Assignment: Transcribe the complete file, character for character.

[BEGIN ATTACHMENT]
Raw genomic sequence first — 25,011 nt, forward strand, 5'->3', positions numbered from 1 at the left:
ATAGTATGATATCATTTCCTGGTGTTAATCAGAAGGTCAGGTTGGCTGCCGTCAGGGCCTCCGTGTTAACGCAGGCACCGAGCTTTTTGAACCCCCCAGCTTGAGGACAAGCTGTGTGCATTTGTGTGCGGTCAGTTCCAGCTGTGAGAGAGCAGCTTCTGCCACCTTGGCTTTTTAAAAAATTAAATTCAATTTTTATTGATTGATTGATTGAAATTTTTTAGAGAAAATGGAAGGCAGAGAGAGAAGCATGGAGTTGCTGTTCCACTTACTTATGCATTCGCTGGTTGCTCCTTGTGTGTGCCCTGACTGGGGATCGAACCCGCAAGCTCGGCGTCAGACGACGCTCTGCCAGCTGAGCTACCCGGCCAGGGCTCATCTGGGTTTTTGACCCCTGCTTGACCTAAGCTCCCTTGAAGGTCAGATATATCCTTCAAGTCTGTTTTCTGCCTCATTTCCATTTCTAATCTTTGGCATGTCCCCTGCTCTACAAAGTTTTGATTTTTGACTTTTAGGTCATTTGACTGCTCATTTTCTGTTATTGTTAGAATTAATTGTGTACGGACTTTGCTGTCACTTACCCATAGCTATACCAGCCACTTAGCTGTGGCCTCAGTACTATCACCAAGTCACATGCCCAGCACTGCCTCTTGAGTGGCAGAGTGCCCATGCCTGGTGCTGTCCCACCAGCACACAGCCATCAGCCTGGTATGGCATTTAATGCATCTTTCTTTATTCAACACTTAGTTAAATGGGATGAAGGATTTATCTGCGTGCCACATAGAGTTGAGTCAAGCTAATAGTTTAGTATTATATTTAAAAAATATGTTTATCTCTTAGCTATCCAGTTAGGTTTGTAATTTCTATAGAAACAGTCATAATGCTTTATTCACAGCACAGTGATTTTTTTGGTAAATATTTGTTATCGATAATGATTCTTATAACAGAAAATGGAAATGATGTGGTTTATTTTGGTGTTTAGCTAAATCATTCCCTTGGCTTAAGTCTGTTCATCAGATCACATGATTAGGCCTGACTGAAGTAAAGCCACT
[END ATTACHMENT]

Raw genomic sequence first — 25,011 nt, forward strand, 5'->3', positions numbered from 1 at the left:
ATAGTATGATATCATTTCCTGGTGTTAATCAGAAGGTCAGGTTGGCTGCCGTCAGGGCCTCCGTGTTAACGCAGGCACCGAGCTTTTTGAACCCCCCAGCTTGAGGACAAGCTGTGTGCATTTGTGTGCGGTCAGTTCCAGCTGTGAGAGAGCAGCTTCTGCCACCTTGGCTTTTTAAAAAATTAAATTCAATTTTTATTGATTGATTGATTGAAATTTTTTAGAGAAAATGGAAGGCAGAGAGAGAAGCATGGAGTTGCTGTTCCACTTACTTATGCATTCGCTGGTTGCTCCTTGTGTGTGCCCTGACTGGGGATCGAACCCGCAAGCTCGGCGTCAGACGACGCTCTGCCAGCTGAGCTACCCGGCCAGGGCTCATCTGGGTTTTTGACCCCTGCTTGACCTAAGCTCCCTTGAAGGTCAGATATATCCTTCAAGTCTGTTTTCTGCCTCATTTCCATTTCTAATCTTTGGCATGTCCCCTGCTCTACAAAGTTTTGATTTTTGACTTTTAGGTCATTTGACTGCTCATTTTCTGTTATTGTTAGAATTAATTGTGTACGGACTTTGCTGTCACTTACCCATAGCTATACCAGCCACTTAGCTGTGGCCTCAGTACTATCACCAAGTCACATGCCCAGCACTGCCTCTTGAGTGGCAGAGTGCCCATGCCTGGTGCTGTCCCACCAGCACACAGCCATCAGCCTGGTATGGCATTTAATGCATCTTTCTTTATTCAACACTTAGTTAAATGGGATGAAGGATTTATCTGCGTGCCACATAGAGTTGAGTCAAGCTAATAGTTTAGTATTATATTTAAAAAATATGTTTATCTCTTAGCTATCCAGTTAGGTTTGTAATTTCTATAGAAACAGTCATAATGCTTTATTCACAGCACAGTGATTTTTTTGGTAAATATTTGTTATCGATAATGATTCTTATAACAGAAAATGGAAATGATGTGGTTTATTTTGGTGTTTAGCTAAATCATTCCCTTGGCTTAAGTCTGTTCATCAGATCACATGATTAGGCCTGACTGAAGTAAAGCCACT